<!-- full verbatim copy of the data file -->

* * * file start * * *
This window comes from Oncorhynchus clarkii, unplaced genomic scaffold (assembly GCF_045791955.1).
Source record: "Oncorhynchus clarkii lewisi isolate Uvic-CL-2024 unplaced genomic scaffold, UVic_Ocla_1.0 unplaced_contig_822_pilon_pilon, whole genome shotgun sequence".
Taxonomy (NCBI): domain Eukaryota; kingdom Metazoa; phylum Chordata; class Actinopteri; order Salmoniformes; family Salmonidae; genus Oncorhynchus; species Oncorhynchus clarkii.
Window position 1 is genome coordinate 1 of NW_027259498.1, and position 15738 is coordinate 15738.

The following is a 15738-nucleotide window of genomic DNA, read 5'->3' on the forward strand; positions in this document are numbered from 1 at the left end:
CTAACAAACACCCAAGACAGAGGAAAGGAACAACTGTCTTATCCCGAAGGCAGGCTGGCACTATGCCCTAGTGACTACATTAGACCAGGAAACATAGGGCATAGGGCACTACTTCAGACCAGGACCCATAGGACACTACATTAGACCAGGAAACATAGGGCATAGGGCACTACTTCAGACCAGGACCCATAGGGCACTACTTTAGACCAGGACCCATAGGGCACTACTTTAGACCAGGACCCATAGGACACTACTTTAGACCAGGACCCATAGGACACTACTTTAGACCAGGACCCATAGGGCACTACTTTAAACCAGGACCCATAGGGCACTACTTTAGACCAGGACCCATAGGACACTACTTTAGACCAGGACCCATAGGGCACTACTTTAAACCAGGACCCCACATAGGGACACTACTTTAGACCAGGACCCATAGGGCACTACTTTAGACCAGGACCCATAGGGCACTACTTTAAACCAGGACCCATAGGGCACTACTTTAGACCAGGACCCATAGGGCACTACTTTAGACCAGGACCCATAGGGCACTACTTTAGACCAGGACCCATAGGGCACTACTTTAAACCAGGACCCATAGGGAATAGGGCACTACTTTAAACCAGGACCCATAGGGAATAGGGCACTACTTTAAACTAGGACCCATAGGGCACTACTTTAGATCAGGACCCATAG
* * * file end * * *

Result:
This window comes from Oncorhynchus clarkii, unplaced genomic scaffold (assembly GCF_045791955.1).
Source record: "Oncorhynchus clarkii lewisi isolate Uvic-CL-2024 unplaced genomic scaffold, UVic_Ocla_1.0 unplaced_contig_822_pilon_pilon, whole genome shotgun sequence".
Taxonomy (NCBI): domain Eukaryota; kingdom Metazoa; phylum Chordata; class Actinopteri; order Salmoniformes; family Salmonidae; genus Oncorhynchus; species Oncorhynchus clarkii.
Window position 1 is genome coordinate 1 of NW_027259498.1, and position 15738 is coordinate 15738.

The following is a 15738-nucleotide window of genomic DNA, read 5'->3' on the forward strand; positions in this document are numbered from 1 at the left end:
CTAACAAACACCCAAGACAGAGGAAAGGAACAACTGTCTTATCCCGAAGGCAGGCTGGCACTATGCCCTAGTGACTACATTAGACCAGGAAACATAGGGCATAGGGCACTACTTCAGACCAGGACCCATAGGACACTACATTAGACCAGGAAACATAGGGCATAGGGCACTACTTCAGACCAGGACCCATAGGGCACTACTTTAGACCAGGACCCATAGGGCACTACTTTAGACCAGGACCCATAGGACACTACTTTAGACCAGGACCCATAGGACACTACTTTAGACCAGGACCCATAGGGCACTACTTTAAACCAGGACCCATAGGGCACTACTTTAGACCAGGACCCATAGGACACTACTTTAGACCAGGACCCATAGGGCACTACTTTAAACCAGGACCCCACATAGGGACACTACTTTAGACCAGGACCCATAGGGCACTACTTTAGACCAGGACCCATAGGGCACTACTTTAAACCAGGACCCATAGGGCACTACTTTAGACCAGGACCCATAGGGCACTACTTTAGACCAGGACCCATAGGGCACTACTTTAGACCAGGACCCATAGGGCACTACTTTAAACCAGGACCCATAGGGAATAGGGCACTACTTTAAACCAGGACCCATAGGGAATAGGGCACTACTTTAAACTAGGACCCATAGGGCACTACTTTAGATCAGGACCCATAG